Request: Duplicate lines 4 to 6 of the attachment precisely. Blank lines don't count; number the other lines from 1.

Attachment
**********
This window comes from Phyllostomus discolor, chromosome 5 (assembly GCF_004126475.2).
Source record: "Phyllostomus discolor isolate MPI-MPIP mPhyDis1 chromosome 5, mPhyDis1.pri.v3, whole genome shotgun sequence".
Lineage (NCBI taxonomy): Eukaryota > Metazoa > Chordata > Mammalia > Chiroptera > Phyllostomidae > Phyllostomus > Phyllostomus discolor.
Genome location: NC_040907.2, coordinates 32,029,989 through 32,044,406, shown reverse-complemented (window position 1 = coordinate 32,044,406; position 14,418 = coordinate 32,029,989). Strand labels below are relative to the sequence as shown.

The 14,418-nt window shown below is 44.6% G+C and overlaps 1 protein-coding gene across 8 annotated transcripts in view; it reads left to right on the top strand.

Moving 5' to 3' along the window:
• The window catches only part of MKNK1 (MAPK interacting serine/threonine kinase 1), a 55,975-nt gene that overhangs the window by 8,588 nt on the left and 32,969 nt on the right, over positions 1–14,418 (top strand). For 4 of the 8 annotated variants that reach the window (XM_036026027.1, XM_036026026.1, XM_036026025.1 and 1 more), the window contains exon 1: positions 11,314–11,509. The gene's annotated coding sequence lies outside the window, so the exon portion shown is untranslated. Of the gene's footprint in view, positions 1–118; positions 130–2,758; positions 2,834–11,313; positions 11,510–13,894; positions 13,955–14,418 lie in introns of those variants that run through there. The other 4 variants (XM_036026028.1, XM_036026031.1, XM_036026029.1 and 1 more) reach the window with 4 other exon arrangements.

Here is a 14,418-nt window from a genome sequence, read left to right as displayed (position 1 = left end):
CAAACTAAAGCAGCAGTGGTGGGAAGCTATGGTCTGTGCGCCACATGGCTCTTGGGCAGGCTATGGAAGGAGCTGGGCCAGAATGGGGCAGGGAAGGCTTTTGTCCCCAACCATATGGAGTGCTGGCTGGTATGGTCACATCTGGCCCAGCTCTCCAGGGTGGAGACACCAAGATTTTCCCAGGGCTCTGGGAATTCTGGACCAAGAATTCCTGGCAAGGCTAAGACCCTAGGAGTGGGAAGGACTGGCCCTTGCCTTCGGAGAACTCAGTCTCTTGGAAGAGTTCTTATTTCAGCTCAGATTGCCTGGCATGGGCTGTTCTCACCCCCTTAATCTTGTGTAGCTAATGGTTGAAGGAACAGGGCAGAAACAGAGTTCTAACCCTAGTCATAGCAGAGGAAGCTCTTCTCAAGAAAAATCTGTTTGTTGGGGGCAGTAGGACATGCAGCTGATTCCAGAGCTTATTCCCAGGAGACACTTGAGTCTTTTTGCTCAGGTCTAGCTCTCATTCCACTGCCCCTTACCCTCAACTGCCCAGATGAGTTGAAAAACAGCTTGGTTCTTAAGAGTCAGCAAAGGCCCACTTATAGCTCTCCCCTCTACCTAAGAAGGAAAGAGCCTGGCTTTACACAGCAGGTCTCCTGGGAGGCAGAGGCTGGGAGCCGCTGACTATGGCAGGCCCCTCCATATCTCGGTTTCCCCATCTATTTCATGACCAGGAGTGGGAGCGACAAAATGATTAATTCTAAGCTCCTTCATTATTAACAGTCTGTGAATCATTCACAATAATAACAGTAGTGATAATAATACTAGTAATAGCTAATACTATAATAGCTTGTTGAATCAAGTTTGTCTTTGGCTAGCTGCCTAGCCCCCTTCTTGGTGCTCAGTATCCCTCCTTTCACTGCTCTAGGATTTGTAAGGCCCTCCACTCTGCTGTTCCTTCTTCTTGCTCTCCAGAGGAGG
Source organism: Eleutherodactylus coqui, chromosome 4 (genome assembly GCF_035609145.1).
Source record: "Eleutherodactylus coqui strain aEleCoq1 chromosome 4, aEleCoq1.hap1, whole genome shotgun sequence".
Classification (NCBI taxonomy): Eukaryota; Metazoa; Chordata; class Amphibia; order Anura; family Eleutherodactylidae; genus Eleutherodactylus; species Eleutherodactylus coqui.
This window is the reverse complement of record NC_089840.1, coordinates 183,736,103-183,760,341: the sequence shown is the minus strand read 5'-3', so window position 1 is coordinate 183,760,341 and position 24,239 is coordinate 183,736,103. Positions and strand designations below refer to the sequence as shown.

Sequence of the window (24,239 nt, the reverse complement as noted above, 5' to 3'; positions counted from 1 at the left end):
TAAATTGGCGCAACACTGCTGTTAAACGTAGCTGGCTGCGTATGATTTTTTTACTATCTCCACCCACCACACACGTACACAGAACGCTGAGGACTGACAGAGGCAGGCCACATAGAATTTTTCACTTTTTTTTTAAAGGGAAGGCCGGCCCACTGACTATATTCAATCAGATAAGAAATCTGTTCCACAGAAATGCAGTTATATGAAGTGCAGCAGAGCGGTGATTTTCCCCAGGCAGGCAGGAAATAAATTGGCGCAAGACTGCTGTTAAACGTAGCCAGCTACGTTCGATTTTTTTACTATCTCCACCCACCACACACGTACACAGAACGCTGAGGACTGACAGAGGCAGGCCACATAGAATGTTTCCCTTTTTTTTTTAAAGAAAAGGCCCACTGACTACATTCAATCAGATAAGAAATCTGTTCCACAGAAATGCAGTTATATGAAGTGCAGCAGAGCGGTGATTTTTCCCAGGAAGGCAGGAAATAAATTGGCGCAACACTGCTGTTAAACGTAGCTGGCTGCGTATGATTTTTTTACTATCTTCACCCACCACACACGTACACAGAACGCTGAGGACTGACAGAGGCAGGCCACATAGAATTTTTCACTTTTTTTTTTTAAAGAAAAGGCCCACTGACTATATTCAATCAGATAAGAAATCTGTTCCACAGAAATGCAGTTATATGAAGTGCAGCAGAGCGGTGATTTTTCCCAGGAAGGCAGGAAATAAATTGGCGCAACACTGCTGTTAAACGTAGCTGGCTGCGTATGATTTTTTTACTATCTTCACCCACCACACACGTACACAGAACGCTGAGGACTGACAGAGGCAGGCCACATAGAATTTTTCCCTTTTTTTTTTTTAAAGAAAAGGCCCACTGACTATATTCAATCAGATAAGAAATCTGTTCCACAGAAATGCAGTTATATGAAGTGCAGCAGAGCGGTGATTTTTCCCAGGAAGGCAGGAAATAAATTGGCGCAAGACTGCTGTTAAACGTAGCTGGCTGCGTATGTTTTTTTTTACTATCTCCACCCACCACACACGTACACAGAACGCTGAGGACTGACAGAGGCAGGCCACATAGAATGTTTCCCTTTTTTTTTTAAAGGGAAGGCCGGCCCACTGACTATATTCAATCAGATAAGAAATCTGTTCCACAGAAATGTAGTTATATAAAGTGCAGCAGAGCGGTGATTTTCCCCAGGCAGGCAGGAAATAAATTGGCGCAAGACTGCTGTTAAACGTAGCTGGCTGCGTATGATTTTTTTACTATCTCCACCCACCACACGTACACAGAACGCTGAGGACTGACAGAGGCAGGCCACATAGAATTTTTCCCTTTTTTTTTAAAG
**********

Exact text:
Genome location: NC_040907.2, coordinates 32,029,989 through 32,044,406, shown reverse-complemented (window position 1 = coordinate 32,044,406; position 14,418 = coordinate 32,029,989). Strand labels below are relative to the sequence as shown.

The 14,418-nt window shown below is 44.6% G+C and overlaps 1 protein-coding gene across 8 annotated transcripts in view; it reads left to right on the top strand.

Moving 5' to 3' along the window: